Echium vulgare viper’s bugloss; blue-weed Boraginaceae ECVU*; Bx, pb (DeCandido 2001); Q (DeCandido 2001); R (DeCandido 2001);

   

Echium vulgare.commons.wikipedia.org

Echium vulgare.commons.wikipedia.org. (Accessed 4/2014).

Echium vulgare is a biennial herb, 30-100 cm tall gray-green, from a taproot, stems bristly-hairy, often with small red dot at base of each bristle; hairs irritating.

Echium vulgare  rosette leaves. Randall G Prostak. Uuniversity of Massachusetts. extention.umass.edu

Echium vulgare rosette leaves. Randall G Prostak. Uuniversity of Massachusetts. extention.umass.edu (Accessed 4/2018).

Leaves initially in a basal rosette, narrow, widest above middle, 6-25 cm long including stalk, 0.5-3 cm wide, stem leaves becoming smaller upward, stalkless. 

 

Echium vulgare  (viper's bugloss) flower close-up. Randall G. Prostak. University of Massachusetts.  extention.umass.edu

Echium vulgare (viper’s bugloss) flower close-up. Randall G. Prostak. University of Massachusetts. extention.umass.edu (Accessed 4/2018).

Flowers bright blue, (occasionally pink or white) showy, to 2 cm long, tubular, irregular, funnel-shaped, petal lobes 5, unequal, stamens and stigma longer than petal lobes, flowers embedded in small hairy bracts; inflorescence of one-sided spikes in axils along top part of stem, immature spikes coiled (circinate, scorpioid, helicoid), unrolling as flowers develop and bloom. Pollinated Visited by bumblebees and numerous other insects probably for nectar (Klemow et al. 2002).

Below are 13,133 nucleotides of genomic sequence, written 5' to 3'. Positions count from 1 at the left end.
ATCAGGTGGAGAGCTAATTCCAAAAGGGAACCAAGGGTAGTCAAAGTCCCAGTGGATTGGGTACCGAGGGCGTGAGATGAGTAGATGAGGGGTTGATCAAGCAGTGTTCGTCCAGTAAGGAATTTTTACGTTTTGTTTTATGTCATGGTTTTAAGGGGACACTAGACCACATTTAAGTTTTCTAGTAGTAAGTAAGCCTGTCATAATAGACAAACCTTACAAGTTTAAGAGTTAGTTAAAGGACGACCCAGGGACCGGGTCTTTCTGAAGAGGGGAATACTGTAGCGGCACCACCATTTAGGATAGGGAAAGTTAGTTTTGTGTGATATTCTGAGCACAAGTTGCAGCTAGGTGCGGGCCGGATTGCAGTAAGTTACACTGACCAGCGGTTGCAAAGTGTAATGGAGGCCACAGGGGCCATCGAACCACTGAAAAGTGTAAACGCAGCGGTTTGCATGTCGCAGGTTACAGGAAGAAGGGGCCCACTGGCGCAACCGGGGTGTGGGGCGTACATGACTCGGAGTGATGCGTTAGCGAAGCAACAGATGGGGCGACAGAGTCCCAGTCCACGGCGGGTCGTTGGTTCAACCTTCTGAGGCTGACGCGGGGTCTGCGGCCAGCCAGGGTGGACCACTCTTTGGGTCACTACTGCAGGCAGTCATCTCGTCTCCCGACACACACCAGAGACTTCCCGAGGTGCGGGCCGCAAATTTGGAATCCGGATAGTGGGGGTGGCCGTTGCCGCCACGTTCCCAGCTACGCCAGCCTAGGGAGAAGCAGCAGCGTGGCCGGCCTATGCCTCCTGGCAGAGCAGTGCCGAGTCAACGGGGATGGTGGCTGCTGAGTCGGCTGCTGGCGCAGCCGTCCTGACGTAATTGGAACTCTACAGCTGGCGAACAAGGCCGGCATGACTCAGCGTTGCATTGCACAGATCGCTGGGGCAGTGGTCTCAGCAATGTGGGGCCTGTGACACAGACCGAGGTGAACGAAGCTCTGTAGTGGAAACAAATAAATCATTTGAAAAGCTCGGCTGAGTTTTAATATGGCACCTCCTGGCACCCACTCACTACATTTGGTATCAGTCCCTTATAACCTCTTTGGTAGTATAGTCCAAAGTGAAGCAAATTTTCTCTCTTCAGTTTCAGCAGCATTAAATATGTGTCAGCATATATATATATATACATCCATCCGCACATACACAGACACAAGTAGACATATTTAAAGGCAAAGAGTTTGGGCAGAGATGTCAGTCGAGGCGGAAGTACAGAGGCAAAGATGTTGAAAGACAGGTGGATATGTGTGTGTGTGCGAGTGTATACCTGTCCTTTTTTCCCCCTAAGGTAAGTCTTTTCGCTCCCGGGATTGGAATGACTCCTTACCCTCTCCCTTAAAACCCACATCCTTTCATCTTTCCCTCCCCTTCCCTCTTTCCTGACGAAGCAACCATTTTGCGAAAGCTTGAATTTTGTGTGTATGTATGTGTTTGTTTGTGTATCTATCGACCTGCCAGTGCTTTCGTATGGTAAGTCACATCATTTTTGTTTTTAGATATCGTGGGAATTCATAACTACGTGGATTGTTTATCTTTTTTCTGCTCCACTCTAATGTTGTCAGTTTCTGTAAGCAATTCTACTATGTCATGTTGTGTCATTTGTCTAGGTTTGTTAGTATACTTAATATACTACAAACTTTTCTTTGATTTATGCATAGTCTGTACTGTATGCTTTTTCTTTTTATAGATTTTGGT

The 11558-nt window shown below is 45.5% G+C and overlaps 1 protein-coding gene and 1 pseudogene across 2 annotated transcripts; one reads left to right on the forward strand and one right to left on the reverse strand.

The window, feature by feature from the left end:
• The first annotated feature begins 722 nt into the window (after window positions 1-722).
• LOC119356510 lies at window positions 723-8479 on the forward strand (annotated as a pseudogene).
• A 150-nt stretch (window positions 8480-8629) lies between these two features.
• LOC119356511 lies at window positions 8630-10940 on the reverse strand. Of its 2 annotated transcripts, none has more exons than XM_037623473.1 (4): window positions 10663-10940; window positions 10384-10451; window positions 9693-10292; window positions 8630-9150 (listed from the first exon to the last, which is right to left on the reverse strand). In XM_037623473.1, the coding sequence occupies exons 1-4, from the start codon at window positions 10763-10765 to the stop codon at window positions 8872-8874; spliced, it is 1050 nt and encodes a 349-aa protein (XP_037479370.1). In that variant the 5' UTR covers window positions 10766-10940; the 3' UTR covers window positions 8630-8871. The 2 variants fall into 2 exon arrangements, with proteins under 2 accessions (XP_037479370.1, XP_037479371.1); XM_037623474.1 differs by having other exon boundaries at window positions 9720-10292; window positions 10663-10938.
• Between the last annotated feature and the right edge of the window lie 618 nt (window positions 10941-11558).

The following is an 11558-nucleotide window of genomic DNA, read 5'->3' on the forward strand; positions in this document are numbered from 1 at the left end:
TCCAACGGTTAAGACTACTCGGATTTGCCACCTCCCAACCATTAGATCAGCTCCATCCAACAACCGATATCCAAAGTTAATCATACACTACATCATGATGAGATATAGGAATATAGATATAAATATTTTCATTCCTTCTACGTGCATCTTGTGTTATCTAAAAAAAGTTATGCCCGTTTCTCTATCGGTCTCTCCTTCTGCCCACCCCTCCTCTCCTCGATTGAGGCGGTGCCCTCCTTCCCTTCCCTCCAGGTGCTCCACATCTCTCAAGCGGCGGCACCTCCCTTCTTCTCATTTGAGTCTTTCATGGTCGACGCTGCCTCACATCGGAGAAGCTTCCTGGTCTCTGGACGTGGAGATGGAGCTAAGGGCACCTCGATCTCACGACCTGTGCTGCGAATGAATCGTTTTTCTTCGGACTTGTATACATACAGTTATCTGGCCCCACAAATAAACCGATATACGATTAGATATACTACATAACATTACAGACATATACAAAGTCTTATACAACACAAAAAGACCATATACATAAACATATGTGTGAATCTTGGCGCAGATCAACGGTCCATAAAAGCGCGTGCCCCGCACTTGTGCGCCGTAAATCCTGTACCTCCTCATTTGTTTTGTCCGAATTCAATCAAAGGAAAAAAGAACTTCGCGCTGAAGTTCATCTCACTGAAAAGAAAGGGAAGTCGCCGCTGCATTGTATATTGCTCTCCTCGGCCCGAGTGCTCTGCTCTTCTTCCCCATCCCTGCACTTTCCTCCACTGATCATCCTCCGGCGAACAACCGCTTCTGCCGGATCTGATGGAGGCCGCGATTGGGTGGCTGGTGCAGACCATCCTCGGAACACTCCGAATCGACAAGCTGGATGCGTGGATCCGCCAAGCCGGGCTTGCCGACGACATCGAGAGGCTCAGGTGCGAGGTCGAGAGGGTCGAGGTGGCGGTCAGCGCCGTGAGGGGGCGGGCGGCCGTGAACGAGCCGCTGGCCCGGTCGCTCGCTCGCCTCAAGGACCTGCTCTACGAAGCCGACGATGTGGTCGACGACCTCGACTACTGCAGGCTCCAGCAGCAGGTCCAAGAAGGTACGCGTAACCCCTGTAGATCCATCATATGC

Echium vulgare. By Paul Busselen. Copyright © 2018 Paul Busselen. Katholieke Universiteit Leuven, Campus Kortrijk. New England Wild Flower Society. gobotany.newenglandwild.org

Echium vulgare. By Paul Busselen. Copyright © 2018 Paul Busselen. Katholieke Universiteit Leuven, Campus Kortrijk. New England Wild Flower Society. gobotany.newenglandwild.org (Accessed 4/2018).

Fruit of 1-4 nutlets; blooming and fruiting June-Sept. Seeds dispersed mostly by falling to ground by parent plant but also by attachment of old flowers to fur or clothing, plant may also break off and act as a tumbleweed (Klemow et al. 2002). 

Wetland status: NL. 

Frequency in NYC: Very infrequent. 

Origin: Southern Europe. 

Habitat: Roadsides, fields, dry soil. 

Notes: Produces toxic pyrrolizidine alkaloids, but has been used as a medicinal since ancient times. Plants fed upon by a number of insects and is infected by several fungi (Klemow et al. 2002). Listed as a noxious weed in 46 states (USDA, NRCS 2010).